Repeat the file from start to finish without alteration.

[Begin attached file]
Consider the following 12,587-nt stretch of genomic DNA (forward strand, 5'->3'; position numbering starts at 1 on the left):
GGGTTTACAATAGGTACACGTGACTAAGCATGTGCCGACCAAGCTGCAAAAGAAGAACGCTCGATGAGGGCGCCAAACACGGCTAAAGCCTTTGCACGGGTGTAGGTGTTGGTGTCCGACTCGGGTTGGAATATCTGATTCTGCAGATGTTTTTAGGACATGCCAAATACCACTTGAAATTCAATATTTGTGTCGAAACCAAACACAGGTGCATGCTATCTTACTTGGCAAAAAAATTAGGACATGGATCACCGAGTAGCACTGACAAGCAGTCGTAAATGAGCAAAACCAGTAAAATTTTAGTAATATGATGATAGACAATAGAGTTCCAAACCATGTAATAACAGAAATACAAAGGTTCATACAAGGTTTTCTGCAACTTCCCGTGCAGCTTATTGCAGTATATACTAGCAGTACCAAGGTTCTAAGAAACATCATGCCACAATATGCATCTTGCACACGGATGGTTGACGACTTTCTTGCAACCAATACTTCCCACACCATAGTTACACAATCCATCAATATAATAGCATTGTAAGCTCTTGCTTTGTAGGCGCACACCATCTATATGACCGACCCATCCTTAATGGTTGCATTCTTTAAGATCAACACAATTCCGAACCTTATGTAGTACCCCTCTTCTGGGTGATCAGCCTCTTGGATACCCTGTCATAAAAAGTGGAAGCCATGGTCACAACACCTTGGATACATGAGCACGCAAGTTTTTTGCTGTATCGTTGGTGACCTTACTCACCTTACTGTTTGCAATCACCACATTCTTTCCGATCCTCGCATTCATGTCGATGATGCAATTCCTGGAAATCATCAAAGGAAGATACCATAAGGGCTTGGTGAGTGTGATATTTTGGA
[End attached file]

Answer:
Consider the following 12,587-nt stretch of genomic DNA (forward strand, 5'->3'; position numbering starts at 1 on the left):
GGGTTTACAATAGGTACACGTGACTAAGCATGTGCCGACCAAGCTGCAAAAGAAGAACGCTCGATGAGGGCGCCAAACACGGCTAAAGCCTTTGCACGGGTGTAGGTGTTGGTGTCCGACTCGGGTTGGAATATCTGATTCTGCAGATGTTTTTAGGACATGCCAAATACCACTTGAAATTCAATATTTGTGTCGAAACCAAACACAGGTGCATGCTATCTTACTTGGCAAAAAAATTAGGACATGGATCACCGAGTAGCACTGACAAGCAGTCGTAAATGAGCAAAACCAGTAAAATTTTAGTAATATGATGATAGACAATAGAGTTCCAAACCATGTAATAACAGAAATACAAAGGTTCATACAAGGTTTTCTGCAACTTCCCGTGCAGCTTATTGCAGTATATACTAGCAGTACCAAGGTTCTAAGAAACATCATGCCACAATATGCATCTTGCACACGGATGGTTGACGACTTTCTTGCAACCAATACTTCCCACACCATAGTTACACAATCCATCAATATAATAGCATTGTAAGCTCTTGCTTTGTAGGCGCACACCATCTATATGACCGACCCATCCTTAATGGTTGCATTCTTTAAGATCAACACAATTCCGAACCTTATGTAGTACCCCTCTTCTGGGTGATCAGCCTCTTGGATACCCTGTCATAAAAAGTGGAAGCCATGGTCACAACACCTTGGATACATGAGCACGCAAGTTTTTTGCTGTATCGTTGGTGACCTTACTCACCTTACTGTTTGCAATCACCACATTCTTTCCGATCCTCGCATTCATGTCGATGATGCAATTCCTGGAAATCATCAAAGGAAGATACCATAAGGGCTTGGTGAGTGTGATATTTTGGA